Thousands were forced to evacuate their homes in central Michigan after two dams failed, causing severe flooding.
The Edenville Dam and Sanford Dam failed after days of heavy rainfall across the state, causing what the governor of Michigan, Gretchen Whitmer, described as a 500-year flood. Residents in the neighboring towns of Edenville, Sanford, and Midland were forced to flee.
According to the city of Midland, 11,000 people were evacuated in under twelve hours, without casualties or major injuries.
Despite the pandemic, it was not possible to avoid placing some people in traditional shelters with shared facilities immediately, Brad Kieserman, vice president of disaster operations and logistics, told Direct Relief.
Eight shelters were originally opened for evacuees, with social distancing posing some challenges for emergency officials.
The goal, Kieserman told Direct Relief, was to find alternate accommodations for people displaced by the flooding.
The National Weather Service issued a flash flood warning for the Tittabawassee River in Midland County, cautioning that the river was a full 10 feet above flood levels, although they have since begun to recede.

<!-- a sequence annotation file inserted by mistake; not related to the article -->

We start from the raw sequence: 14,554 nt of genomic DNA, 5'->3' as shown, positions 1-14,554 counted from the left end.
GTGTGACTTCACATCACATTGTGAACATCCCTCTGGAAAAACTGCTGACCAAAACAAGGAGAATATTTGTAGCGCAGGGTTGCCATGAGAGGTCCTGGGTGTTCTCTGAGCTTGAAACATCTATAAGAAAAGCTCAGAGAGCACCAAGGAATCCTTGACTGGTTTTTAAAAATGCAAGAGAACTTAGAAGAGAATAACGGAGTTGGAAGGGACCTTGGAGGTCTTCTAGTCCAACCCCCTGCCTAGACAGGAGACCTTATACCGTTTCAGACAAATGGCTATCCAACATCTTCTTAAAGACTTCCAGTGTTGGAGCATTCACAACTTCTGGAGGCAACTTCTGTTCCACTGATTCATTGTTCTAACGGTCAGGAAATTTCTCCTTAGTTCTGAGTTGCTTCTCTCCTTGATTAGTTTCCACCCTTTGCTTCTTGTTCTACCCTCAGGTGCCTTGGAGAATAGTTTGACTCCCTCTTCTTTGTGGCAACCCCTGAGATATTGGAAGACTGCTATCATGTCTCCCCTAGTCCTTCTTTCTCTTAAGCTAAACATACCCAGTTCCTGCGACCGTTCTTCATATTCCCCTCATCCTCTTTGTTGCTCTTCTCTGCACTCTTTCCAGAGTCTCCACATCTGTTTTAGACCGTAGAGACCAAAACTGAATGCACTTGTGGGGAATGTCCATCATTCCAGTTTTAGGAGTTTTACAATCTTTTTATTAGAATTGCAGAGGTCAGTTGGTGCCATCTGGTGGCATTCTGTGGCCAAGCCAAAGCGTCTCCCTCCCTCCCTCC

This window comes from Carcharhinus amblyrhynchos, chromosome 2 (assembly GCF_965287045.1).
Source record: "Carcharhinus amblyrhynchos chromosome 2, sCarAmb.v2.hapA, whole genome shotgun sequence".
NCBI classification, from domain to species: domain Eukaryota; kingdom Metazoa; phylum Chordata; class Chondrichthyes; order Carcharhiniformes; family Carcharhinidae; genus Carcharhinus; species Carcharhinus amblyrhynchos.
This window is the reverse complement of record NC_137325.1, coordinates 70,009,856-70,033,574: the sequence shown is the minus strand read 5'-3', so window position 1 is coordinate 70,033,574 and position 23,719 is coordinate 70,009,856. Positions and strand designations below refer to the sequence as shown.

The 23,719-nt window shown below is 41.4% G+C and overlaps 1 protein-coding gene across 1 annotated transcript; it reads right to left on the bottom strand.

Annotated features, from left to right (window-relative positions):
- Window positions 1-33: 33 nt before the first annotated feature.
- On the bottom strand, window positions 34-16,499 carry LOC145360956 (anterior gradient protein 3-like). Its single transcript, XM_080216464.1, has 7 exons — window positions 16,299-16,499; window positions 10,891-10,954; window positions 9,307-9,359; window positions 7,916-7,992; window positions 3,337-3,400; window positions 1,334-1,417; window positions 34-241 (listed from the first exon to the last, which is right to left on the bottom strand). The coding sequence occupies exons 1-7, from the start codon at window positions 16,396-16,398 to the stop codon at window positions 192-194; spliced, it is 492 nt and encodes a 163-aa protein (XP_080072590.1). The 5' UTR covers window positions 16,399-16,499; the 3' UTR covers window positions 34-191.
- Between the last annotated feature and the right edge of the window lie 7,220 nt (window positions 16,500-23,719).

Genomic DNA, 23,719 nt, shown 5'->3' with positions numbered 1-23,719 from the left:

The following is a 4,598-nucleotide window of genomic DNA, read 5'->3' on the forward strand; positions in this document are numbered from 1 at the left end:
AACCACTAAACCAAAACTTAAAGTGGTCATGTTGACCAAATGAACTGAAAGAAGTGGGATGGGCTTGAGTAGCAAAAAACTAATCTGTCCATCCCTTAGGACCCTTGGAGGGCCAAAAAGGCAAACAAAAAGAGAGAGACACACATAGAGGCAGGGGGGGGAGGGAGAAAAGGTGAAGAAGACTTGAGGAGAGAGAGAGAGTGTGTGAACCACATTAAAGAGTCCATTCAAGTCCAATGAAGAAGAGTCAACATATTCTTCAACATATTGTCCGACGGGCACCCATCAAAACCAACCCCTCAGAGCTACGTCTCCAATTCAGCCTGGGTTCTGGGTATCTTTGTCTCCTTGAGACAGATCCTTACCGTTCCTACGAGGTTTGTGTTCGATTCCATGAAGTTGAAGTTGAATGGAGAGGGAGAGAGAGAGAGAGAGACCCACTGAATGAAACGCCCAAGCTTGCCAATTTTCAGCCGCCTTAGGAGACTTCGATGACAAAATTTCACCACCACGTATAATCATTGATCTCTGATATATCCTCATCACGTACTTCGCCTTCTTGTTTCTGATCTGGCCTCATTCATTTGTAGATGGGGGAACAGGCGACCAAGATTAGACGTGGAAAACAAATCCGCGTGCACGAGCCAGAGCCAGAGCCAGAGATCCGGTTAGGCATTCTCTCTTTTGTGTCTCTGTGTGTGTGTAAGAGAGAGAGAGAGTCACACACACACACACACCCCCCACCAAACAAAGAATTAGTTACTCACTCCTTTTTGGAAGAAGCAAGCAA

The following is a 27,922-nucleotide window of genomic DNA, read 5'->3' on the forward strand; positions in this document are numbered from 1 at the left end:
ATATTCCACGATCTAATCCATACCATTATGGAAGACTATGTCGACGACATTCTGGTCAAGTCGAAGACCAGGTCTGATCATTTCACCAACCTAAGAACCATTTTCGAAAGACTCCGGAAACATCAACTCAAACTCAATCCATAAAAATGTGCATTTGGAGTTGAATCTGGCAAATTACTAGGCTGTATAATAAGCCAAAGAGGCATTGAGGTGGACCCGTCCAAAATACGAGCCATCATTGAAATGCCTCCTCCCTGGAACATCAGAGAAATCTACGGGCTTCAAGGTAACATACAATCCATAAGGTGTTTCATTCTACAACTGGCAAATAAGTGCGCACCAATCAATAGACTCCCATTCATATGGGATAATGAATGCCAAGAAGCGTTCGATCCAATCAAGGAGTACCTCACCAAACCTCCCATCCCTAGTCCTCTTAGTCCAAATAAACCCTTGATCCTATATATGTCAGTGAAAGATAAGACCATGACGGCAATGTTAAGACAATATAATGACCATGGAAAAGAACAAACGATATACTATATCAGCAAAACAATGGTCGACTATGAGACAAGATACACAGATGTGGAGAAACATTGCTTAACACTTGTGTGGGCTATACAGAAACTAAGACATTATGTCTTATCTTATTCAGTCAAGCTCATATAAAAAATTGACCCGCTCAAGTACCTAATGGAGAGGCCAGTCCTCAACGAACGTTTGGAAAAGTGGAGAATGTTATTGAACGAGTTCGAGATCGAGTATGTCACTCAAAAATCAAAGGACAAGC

Midland is the home of a Dow Chemical complex, which experienced flooding during the event and shut down some of its operations.
Even aside from the immediate danger, extreme weather events can cause problematic interruptions to primary care and even worsen chronic conditions as people evacuate without medication or vital supplies. While infectious disease is always a concern in shelter settings, Covid-19 adds a new layer of complication.
Direct Relief has reached out to partners near the affected area and is in communication with local hospitals. For the past several weeks, the organization has been actively supporting Michigan hospitals with coronavirus-related shipments.
The organization will continue to monitor the events in central Michigan, particularly in light of the added complications caused by Covid-19, and will offer assistance as needed.